[ASC-media] CSIRO: Boost for 'green plastics' from plants

Rebecca.Eveleigh at csiro.au Rebecca.Eveleigh at csiro.au
Mon Apr 28 06:13:45 CEST 2008


28 April 2008

Ref 08/56

Boost for 'green plastics' from plants

Australian researchers are a step closer to turning plants into
'biofactories' capable of producing oils which can be used to replace
petrochemicals used to manufacture a range of products.

Scientists working within the joint CSIRO/Grains Research and
Development Corporation Crop Biofactories Initiative (CBI) have achieved
a major advance by accumulating 30 per cent of an unusual fatty acid
(UFA) in the model plant, Arabidopsis. 

UFAs are usually sourced from petrochemicals to produce plastics, paints
and cosmetics. CBI is developing new technologies for making a range of
UFAs in oilseeds, to provide Australia with a head start in the emerging
'bioeconomy'. 

"Using crops as biofactories has many advantages, beyond the replacement
of dwindling petrochemical resources," says the leader of the crop
development team, CSIRO's Dr Allan Green. "Global challenges such as
population growth, climate change and the switch from non-renewable
resources are opening up many more opportunities for bio-based
products."

The production of biofactory plants can be matched to demand and will
provide farmers with new, high-value crops bred to suit their growing
conditions. The technology is low greenhouse gas generating, sustainable
and can reinvigorate agribusiness.

"We are confident we have the right genes, an understanding of the
biosynthesis pathways and the right breeding skills to produce an
oilseed plant with commercially viable UFA levels in the near future,"
Dr Green says.

The team will announce the successful completion of the first stage of
the CBI on 28 April during the Fifth Annual World Congress on Industrial
Biotechnology & Bioprocessing (WCIBB), being held in Chicago, Illinois,
from 27-30 April 2008.

The team's selection of safflower as the target crop will also be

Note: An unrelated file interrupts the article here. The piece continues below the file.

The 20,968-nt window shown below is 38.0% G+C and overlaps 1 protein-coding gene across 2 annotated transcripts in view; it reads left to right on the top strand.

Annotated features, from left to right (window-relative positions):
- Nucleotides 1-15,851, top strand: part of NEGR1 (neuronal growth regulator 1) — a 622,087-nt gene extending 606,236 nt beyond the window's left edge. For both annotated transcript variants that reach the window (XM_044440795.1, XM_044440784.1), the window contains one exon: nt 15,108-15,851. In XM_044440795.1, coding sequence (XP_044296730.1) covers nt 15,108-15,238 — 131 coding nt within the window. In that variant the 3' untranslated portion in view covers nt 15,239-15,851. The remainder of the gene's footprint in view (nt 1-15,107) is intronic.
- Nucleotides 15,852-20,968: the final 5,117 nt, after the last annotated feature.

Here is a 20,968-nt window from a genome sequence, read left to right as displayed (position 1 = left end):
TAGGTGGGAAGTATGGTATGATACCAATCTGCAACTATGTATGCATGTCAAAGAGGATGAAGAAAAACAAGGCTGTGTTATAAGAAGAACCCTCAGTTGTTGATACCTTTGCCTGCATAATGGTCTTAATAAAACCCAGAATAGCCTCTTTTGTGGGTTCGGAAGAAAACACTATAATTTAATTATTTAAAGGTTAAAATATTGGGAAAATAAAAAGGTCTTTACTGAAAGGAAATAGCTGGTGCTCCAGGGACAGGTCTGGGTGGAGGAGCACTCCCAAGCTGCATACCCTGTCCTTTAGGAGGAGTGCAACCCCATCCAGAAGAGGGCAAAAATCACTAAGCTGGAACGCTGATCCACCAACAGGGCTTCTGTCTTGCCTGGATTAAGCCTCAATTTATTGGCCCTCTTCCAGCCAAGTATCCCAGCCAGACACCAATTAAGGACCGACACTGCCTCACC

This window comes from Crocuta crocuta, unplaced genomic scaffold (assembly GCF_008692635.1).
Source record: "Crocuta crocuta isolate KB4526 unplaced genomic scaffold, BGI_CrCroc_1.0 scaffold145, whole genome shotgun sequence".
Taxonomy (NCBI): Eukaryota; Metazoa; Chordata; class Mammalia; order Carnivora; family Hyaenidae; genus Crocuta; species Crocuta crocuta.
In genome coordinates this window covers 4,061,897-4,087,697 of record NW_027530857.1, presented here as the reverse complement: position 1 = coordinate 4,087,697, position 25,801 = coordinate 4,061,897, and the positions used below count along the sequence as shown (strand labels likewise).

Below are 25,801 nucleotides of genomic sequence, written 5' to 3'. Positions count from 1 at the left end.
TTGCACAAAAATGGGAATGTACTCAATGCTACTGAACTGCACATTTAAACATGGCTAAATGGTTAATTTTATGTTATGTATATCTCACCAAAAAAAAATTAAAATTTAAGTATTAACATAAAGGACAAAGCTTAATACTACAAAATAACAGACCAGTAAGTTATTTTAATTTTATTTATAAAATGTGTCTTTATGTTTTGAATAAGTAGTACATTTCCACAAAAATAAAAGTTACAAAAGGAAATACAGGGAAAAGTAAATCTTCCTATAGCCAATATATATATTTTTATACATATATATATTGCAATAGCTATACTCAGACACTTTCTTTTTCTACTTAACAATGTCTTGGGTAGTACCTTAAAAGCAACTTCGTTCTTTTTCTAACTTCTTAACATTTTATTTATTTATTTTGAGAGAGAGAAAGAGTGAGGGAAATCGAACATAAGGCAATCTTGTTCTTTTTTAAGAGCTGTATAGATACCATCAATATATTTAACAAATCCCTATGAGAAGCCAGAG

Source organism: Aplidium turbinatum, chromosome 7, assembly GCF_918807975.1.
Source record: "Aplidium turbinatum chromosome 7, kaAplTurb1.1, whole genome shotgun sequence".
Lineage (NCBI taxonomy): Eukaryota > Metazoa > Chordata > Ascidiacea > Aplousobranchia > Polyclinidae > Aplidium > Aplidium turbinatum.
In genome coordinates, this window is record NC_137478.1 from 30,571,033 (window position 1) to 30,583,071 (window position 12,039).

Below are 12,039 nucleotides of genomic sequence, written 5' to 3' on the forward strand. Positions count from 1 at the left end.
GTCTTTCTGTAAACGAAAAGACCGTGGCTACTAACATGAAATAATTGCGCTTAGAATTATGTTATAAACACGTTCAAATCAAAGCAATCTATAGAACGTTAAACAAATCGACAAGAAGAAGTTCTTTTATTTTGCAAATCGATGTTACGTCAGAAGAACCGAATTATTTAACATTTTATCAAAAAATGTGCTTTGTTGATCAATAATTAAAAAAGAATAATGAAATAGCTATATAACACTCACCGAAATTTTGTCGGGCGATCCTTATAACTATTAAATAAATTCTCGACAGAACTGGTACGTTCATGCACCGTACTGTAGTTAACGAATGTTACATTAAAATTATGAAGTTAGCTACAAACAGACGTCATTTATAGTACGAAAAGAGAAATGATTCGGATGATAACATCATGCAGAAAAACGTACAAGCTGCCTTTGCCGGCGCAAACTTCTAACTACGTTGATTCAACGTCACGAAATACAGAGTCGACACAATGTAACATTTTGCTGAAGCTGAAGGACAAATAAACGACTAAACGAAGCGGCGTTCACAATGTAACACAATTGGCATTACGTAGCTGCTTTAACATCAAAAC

announced.
"Safflower is an ideal plant for industrial production for Australia,"
Dr Green says. "It is hardy and easy to grow, widely adapted to
Australian production regions and easily isolated from food production
systems."

The CBI is a 12-year project which aims to add value to the Australian
agricultural and chemical industries by developing technologies to
produce novel industrial compounds from genetically modified oilseed
crops. 

The project focuses on three key areas; Industrial Oils, Complex
Monomers and Protein Biopolymers. CBI project leaders will present the
latest research findings in each of these three areas at the WCIBB in
Chicago which will showcase innovations in the convergence of
biotechnology, chemistry and agriculture. 

Image available at:
http://www.scienceimage.csiro.au/mediarelease/mr08-56.html

Further Information:

Dr Allan Green, CSIRO Plant Industry
0400 497 540; allan.green at csiro.au

Visit the Crop Biofactories Initiative website at:
www.csiro.au/science/CBI

Visit the WCIBB's website at:	
www.bio.org/ind/wc/08/
 


Media Assistance:
Julie Carter, CSIRO Entomology
02 6246 4040; 0439 033 011;
Julie.Carter at csiro.au
 
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Beck Eveleigh
Media Assistant
CSIRO Media Liaison
6276 6451
0409 395 010
 




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